During 2012, there was a significant easing in monetary policy. Though the full impact of this will still take further time to become apparent, there are signs that the easier conditions are having some of the expected effects: the demand for some categories of consumer durables has picked up; housing prices have moved higher; there are early indications of a pick-up in dwelling construction; and savers are starting to shift portfolios towards assets offering higher expected returns. On the other hand, the exchange rate remains higher than might have been expected, given the observed decline in export prices, and the demand for credit is low, as some households and firms continue to seek lower debt levels.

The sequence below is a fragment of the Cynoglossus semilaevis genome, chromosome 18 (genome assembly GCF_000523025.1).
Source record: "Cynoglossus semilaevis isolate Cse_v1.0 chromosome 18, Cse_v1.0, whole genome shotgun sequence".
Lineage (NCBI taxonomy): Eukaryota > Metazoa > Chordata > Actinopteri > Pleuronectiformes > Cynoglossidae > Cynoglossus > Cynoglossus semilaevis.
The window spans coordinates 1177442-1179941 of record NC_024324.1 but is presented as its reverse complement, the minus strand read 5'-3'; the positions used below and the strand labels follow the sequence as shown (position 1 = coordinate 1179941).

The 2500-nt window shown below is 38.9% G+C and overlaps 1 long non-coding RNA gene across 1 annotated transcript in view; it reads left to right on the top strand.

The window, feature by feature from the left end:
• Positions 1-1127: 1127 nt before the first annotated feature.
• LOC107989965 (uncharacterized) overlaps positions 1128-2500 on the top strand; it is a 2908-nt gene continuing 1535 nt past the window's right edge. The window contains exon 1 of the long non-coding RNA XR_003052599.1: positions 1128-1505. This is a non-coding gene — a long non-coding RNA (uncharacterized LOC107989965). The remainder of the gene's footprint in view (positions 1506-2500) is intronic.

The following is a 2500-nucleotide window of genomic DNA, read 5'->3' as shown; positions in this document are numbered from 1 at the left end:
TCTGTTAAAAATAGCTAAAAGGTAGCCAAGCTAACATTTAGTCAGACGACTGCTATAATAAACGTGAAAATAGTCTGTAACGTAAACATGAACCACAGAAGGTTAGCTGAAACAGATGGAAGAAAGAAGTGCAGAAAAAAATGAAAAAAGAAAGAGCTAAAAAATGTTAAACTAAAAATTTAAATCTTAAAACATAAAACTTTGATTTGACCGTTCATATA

The Board's view is that with inflation likely to be consistent with the target, and with growth likely to be a little below trend over the coming year, an accommodative stance of monetary policy is appropriate. The inflation outlook, as assessed at present, would afford scope to ease policy further, should that be necessary to support demand. At today's meeting, taking into account the flow of recent information and noting that there had been a substantial easing of policy as a result of previous decisions, the Board judged that it was prudent to leave the cash rate unchanged. The Board will continue to assess the outlook and adjust policy as needed to foster sustainable growth in demand and inflation outcomes consistent with the target over time.